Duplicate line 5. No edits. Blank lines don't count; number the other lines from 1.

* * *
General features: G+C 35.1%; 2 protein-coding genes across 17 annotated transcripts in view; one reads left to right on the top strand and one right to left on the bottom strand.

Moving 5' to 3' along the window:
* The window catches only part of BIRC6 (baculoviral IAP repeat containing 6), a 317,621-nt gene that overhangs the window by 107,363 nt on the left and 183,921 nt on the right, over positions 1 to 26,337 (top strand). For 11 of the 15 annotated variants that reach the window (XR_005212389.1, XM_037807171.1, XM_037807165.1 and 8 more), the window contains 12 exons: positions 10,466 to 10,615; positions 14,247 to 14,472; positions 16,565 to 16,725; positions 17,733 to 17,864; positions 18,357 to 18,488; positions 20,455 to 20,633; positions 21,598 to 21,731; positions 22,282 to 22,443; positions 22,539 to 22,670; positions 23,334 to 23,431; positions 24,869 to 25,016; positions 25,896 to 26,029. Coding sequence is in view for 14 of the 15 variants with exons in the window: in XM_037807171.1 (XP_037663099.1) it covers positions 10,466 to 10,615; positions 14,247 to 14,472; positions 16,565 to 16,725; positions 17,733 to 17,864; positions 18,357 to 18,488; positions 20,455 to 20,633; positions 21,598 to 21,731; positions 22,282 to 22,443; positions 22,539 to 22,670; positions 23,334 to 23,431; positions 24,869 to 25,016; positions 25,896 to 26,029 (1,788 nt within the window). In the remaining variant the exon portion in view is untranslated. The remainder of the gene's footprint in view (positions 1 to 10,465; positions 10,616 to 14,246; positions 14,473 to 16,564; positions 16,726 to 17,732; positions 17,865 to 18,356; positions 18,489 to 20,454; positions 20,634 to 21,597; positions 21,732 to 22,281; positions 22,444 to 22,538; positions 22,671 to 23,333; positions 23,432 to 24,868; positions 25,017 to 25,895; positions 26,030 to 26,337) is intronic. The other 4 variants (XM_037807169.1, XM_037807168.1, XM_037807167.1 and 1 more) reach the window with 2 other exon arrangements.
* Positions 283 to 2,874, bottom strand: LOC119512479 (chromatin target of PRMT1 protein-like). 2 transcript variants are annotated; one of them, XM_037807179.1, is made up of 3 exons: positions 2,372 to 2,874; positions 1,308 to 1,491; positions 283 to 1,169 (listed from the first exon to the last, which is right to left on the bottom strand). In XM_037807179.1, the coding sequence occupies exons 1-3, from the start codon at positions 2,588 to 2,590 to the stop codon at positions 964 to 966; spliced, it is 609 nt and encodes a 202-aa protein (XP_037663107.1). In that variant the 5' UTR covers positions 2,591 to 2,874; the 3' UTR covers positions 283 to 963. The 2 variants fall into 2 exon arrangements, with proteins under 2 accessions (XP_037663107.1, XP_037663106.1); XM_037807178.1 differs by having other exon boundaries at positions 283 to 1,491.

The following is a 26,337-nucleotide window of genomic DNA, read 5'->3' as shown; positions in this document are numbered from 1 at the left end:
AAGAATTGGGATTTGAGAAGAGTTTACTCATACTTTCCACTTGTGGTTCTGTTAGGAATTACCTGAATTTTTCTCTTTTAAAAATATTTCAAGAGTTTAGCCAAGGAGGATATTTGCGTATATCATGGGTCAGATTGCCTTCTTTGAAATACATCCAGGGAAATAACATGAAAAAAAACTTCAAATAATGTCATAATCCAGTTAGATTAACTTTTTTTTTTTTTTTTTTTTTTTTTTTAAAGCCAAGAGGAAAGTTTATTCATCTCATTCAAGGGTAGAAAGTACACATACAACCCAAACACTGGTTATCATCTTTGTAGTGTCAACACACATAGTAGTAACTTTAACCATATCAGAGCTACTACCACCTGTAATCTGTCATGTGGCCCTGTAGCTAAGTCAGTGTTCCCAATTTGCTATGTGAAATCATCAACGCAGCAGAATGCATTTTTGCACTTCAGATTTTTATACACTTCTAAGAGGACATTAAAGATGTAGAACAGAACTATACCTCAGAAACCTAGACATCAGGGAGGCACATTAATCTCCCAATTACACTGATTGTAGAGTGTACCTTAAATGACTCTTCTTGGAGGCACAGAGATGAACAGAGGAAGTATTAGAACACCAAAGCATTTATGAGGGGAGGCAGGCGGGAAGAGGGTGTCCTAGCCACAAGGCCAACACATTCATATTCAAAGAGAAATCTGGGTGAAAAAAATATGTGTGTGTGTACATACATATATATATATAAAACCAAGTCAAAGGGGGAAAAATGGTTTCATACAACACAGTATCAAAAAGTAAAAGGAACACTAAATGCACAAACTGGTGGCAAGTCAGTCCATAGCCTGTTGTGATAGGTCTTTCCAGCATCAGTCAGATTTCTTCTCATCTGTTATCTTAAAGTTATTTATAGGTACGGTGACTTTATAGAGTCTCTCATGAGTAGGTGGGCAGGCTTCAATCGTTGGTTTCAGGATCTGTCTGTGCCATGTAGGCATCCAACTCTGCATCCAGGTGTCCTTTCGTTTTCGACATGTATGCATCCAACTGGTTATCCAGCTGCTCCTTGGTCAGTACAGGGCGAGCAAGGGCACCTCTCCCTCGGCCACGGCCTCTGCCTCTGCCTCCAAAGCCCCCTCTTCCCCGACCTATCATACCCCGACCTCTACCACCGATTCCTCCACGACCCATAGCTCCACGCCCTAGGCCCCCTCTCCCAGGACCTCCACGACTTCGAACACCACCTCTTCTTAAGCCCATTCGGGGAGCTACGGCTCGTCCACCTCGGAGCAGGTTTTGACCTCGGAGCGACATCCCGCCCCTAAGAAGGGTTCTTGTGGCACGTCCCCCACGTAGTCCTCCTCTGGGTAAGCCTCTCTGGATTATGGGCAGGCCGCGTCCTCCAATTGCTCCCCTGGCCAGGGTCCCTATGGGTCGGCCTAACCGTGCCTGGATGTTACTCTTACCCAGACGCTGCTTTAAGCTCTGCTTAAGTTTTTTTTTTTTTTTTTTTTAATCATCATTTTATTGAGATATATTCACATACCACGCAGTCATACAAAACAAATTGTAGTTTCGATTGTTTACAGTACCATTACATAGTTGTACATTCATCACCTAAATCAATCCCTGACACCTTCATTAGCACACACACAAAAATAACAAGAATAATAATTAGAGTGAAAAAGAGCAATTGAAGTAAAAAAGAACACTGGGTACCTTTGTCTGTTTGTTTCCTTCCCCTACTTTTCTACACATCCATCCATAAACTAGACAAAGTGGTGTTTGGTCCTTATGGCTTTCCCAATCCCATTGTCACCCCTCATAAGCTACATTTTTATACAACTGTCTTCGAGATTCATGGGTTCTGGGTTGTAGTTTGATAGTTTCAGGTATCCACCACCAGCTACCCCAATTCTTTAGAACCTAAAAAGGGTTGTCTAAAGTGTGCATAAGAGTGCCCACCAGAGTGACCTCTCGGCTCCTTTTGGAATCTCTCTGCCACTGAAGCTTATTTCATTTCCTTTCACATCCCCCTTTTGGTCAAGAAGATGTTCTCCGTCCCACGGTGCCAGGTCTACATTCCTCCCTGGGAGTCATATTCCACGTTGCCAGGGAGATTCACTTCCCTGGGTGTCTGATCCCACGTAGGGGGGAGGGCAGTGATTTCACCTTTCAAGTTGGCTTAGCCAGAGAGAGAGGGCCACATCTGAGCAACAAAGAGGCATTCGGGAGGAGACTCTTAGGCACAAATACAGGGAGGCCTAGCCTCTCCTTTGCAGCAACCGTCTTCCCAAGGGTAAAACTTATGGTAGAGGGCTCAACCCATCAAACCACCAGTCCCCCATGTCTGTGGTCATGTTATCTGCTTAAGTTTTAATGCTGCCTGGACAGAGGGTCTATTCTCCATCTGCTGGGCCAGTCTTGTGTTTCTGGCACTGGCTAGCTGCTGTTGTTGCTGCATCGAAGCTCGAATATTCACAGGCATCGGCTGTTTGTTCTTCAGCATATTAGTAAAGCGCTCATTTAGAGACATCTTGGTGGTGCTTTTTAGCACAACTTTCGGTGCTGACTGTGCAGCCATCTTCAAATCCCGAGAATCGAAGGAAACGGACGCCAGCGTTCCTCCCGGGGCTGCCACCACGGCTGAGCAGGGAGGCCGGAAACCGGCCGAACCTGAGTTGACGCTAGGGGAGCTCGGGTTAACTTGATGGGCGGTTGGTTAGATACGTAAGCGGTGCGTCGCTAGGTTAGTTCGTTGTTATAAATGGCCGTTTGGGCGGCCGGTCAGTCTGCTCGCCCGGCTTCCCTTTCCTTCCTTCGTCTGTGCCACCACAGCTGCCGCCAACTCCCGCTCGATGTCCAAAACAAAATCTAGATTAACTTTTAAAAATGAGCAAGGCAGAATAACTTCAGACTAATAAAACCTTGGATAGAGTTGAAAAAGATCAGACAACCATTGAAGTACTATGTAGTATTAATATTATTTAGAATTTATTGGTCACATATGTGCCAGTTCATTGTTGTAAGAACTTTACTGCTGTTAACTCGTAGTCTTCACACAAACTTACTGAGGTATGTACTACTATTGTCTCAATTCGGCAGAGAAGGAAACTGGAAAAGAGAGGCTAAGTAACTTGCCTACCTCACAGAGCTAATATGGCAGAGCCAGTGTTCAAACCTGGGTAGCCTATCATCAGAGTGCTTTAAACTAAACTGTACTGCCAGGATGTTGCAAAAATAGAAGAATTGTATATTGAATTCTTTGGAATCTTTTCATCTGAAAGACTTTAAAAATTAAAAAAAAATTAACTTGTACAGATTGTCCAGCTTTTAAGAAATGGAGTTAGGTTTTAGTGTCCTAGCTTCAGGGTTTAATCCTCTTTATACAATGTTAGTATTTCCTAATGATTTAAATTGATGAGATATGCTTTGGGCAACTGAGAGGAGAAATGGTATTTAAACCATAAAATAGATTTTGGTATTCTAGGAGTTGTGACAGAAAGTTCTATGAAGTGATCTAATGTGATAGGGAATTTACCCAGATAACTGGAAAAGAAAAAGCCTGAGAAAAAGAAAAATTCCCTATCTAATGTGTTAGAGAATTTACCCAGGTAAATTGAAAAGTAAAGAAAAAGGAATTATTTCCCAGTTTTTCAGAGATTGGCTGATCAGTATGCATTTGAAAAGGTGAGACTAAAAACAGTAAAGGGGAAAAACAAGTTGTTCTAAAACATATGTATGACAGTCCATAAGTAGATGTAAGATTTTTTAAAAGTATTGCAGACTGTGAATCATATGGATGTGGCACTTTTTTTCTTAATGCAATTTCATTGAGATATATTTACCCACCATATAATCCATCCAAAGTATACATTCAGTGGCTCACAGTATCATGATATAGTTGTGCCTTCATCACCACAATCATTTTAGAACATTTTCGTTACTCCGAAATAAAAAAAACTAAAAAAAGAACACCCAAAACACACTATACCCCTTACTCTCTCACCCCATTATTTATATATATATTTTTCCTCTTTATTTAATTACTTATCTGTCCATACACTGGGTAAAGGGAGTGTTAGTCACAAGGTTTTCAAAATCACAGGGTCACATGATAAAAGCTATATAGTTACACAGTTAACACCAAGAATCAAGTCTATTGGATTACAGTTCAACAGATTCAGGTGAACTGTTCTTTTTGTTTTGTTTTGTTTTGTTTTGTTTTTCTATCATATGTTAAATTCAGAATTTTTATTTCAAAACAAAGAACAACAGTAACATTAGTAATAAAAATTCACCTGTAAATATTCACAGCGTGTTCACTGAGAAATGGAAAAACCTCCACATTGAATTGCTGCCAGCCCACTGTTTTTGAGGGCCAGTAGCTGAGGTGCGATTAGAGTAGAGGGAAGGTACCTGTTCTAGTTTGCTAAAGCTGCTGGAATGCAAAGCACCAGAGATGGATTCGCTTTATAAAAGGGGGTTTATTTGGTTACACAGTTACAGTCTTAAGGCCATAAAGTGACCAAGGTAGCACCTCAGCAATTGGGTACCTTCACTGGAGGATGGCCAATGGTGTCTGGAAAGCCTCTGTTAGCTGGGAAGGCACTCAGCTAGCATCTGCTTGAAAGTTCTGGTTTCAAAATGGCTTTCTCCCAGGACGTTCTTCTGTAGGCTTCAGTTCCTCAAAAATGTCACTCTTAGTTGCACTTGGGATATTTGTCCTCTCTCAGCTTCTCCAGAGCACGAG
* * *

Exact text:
The following is a 26,337-nucleotide window of genomic DNA, read 5'->3' as shown; positions in this document are numbered from 1 at the left end: